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Punishment

2009

Criminology and Criminal Justice

Articles 1 - 2 of 2

Full-Text Articles in Law

On The Boundaries Of Culture As An Affirmative Defense, Reid Griffith Fontaine, Eliot M. Held Jan 2009

On The Boundaries Of Culture As An Affirmative Defense, Reid Griffith Fontaine, Eliot M. Held

Reid G. Fontaine

A “cultural defense” to criminal culpability cannot achieve true pluralism without collapsing into a totally subjective, personal standard. Applying an objective cultural standard does not rescue a defendant from the external imposition of values—the purported aim of the cultural defense—because a cultural standard is, at its core, an external standard imposed onto an individual. The pluralist argument for a cultural defense also fails on its own terms—after all, justice systems are themselves cultural institutions. Furthermore, a defendant’s background is already accounted for at sentencing. The closest thing to a cultural defense that a court could adopt without damaging the culpability …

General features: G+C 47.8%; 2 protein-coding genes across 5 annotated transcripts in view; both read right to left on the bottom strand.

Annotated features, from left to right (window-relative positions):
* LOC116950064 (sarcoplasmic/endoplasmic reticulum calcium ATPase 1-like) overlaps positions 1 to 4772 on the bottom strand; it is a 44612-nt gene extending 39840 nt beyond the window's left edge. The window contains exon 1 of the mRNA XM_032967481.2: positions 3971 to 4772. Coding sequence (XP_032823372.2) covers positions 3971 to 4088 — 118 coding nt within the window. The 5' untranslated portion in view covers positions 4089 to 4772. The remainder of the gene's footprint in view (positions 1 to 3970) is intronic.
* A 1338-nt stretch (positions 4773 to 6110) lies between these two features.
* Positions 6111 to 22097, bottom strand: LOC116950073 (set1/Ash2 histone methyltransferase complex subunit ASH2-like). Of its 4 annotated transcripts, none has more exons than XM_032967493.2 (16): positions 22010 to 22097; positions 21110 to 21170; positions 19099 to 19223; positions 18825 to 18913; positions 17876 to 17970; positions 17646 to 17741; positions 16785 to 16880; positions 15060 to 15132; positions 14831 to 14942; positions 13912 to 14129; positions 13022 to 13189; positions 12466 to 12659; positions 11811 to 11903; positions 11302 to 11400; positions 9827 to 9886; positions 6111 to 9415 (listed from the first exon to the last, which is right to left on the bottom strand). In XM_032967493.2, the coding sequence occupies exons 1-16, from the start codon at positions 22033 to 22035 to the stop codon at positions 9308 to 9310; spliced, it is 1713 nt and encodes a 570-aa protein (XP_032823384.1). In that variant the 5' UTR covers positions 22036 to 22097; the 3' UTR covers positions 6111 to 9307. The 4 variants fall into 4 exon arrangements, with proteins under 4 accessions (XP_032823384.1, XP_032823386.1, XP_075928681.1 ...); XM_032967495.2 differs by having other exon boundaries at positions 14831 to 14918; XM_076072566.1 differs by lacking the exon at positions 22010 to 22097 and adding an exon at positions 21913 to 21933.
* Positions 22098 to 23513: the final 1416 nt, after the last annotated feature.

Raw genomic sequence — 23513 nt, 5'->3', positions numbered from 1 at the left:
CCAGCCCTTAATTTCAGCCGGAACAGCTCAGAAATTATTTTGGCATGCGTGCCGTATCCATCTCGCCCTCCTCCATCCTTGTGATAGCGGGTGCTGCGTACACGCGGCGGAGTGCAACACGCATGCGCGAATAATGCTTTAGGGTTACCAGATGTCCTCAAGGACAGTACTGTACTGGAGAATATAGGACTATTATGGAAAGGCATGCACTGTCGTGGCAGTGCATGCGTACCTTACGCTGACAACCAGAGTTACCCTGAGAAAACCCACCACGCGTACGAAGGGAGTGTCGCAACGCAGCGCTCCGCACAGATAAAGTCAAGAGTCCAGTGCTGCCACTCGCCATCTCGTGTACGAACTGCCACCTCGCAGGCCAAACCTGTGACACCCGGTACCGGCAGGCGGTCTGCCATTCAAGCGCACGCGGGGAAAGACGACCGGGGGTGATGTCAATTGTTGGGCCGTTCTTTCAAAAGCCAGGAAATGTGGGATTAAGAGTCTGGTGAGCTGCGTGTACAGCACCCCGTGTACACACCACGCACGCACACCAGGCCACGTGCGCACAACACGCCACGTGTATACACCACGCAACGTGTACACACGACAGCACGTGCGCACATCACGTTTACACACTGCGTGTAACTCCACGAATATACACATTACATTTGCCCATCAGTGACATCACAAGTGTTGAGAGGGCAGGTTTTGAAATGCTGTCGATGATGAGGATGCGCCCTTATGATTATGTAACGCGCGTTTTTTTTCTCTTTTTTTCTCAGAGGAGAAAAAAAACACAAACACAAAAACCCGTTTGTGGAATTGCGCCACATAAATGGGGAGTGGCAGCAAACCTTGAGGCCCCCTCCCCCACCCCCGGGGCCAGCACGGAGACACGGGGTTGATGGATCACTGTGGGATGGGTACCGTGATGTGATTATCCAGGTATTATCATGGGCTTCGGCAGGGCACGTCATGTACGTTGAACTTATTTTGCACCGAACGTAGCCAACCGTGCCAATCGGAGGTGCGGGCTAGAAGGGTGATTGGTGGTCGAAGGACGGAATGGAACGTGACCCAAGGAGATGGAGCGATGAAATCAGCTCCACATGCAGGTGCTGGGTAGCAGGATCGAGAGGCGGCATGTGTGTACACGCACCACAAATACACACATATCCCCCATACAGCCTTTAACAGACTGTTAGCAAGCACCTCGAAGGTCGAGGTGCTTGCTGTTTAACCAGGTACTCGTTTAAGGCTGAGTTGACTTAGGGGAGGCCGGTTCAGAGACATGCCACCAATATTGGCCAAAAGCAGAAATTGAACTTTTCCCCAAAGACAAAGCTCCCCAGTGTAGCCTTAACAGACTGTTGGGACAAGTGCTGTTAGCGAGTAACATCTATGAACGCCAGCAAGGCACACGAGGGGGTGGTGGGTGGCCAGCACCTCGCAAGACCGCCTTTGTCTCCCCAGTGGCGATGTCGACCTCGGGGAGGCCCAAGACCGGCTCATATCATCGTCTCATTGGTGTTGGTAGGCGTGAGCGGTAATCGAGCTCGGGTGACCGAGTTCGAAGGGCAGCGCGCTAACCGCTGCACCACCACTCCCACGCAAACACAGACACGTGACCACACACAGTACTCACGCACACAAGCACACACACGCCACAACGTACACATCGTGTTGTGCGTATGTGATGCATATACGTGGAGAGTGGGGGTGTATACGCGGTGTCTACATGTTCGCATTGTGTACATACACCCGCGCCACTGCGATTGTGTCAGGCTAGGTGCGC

Post-Modern Meditations On Punishment: On The Limits Of Reason And The Virtues Of Randomization, Bernard E. Harcourt Jan 2009

Post-Modern Meditations On Punishment: On The Limits Of Reason And The Virtues Of Randomization, Bernard E. Harcourt

Faculty Scholarship

This chapter presents an authoritative overview of punishment, with particular emphasis on the limits of reason and the virtue of randomization. It includes comments by some of the nation's top legal scholars from the field of criminal law, tackling topics such as the Enlightenment ideal of social engineering through punishment and the role of chance in the administration of criminal justice.